Monday, 4 July 2011

Dunkery Beacon & Great Rowbarrow

When my Dad asked me last Friday night what I wanted to do with the two days we had together, one of the first things that came to mind was Dunkery Beacon. The summit beacon at 519m above sea level is the highest point on Exmoor, and the highest point in South England outside of Dartmoor. I still hadn't climbed along the roof of Exmoor before and with the weather forecast looking the way it did on Friday night I couldn't think of anything better. I also knew that my Dad's Tramper, his off road mobility scooter, would have no problems at all reaching the summit as I had passed by Dunkery Beacon a country lane before now and seen a straight forward bridleway leading up to the summit. As I said in my last post I was delighted on Friday night when my Dad said "why don't we get up real early and go see the sun rise from Dunkery Beacon?... leave here at 3am?", my response was "well I am up for it if you are". We had been out to Braunton Burrows the day before and done an easy walk over the dunes and along the beach, finished off by myself cycling the seven miles back to their house. We had pie and veg for tea Saturday night, showered and then watched the weather forecast on the telly. After days of rain there was to be a big swing in the weather to perfect warm blue skies and initial low lying cloud and fog. Sounded like perfect cloud inversion weather to me, but is 519m above sea level really the kind of place we would get to see a proper cloud inversion from? So an early night was had to prepare for our 3am start.

Parking up on Dunkery Hill above the clouds

My alarm went off at 2:50am and it was still dark outside. I could hear my Dad pottering around in the kitchen already up and preparing our packed lunch. We had got most things packed the night before so we didn't wake Mrs Bassnett Senior, or we would have been in big trouble! We stealthily made our way out of the house. Bats were circling the lamp posts outside munching on the many moths and insects. As we climbed out of Barnstaple and in to the Exmoor National Park the mist and fog we were promised by the weather man showed itself and made driving conditions difficult at times. A certain small stone bridge around Challacombe Mill will vouch for that won't it Mr Bassnett? The fog persisted as we made our way through Challacombe, Simonsbath and Exford. This was very promising and exactly what we had hoped for. As we got close to Dunkery the sky, when we got rare glimpses of it, was starting to turn into that mesmerising aplenglow it gets as the sun is about to rise in the morning. Then something magical happened, at Luckwell Bridge the road rises from 240m above sea level to Dunkery Gates at 387m above sea level then ascends even higher as it skirts the eastern side of Dunkery Hill to 447m above sea level. As we drove higher and higher the world above the clouds opened up and Dad stopped the car as we both said "Wow!" at the same time. I would say we couldn't believe our luck, however I believe in situations like this you make your own luck. Watching the forecast closely, knowing the right conditions, then making the effort to get up at stupid o'clock is not just luck! Our determination had paid off and the view all around and particularly to the east was just simply awesome. The cloud level was at around 350m so we had views all around above the clouds and with various other higher parts of Exmoor sticking out like islands on a sea of clouds.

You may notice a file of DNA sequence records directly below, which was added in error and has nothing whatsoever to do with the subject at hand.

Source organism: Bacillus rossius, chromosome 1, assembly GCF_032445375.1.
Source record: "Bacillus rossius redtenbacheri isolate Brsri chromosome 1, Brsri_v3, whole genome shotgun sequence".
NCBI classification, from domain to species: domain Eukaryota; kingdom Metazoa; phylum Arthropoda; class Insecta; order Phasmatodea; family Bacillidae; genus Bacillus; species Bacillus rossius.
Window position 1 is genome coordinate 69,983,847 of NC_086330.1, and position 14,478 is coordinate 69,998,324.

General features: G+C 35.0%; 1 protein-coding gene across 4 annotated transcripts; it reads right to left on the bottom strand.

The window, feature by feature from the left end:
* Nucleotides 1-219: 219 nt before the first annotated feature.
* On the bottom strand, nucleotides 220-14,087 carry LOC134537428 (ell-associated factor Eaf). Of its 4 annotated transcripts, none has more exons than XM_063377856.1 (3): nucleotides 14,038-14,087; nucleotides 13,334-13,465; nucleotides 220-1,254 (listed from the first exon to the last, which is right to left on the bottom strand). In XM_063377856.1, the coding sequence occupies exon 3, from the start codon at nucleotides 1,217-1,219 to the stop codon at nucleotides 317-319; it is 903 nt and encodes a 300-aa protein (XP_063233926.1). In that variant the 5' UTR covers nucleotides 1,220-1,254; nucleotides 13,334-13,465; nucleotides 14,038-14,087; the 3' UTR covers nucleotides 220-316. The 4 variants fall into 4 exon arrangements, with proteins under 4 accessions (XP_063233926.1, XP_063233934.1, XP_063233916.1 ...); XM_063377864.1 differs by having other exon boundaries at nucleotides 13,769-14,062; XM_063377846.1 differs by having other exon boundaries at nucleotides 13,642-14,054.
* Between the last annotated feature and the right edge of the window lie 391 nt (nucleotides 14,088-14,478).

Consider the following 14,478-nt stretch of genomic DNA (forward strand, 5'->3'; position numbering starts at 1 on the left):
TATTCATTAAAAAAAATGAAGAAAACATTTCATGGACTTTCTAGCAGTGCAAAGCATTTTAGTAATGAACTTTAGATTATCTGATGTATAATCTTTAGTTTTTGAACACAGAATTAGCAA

Dad getting his camera ready for the sunrise at Dunkery Beacon

We continued up the road and then Dad slammed his breaks on again, this time to watch three majestic Red Deer Stags run across the road and make there way over the heather moorland away from us. We finally reached a good parking spot around grid reference SS904420 where the bridleway descent meets the road. We took numerous photos, I know how quickly cloud inversions can disappear in certain conditions so took plenty of photos. We unloaded the tramper and set off at a quick pace up the bridleway knowing we had to race the sun to the summit. For most of the ascent which is just over a kilometre, I was having to jog to keep up with my Dad who was storming up the bridleway on his Tramper. Only pausing briefly at times to take in the stunning scene around us and the familiar dawn moorland sound of Grouse and Skylarks. As we got closer to the impressive stone built beacon on the summit we spotted several other walkers on the summit who looked like they had the same idea as ourselves. We reached the summit with literally only ten minutes to spare. In those ten minutes we spoke to the fellow walkers and discovered they were from the North Devon Ramblers Group. These guys had been walking all night as part of their "Dusk till Dawn" circular walk from Dunkery Bridge. It was great to meet like minded folk who were as mad as we are! The view from the summit was incredible. It was very touching for me as I had experienced such views before but never thought I would see such a view with my Dad. His Tramper enables him to get to these places he never thought possible years ago and neither of us could ever have dreamed that we would have shared this experience at this time in my Dad's life.  As the sun neared its first appearance the skies got brighter and the inversion even more impressive.

Watching sunrise over cloud inversion from Dunkery Beacon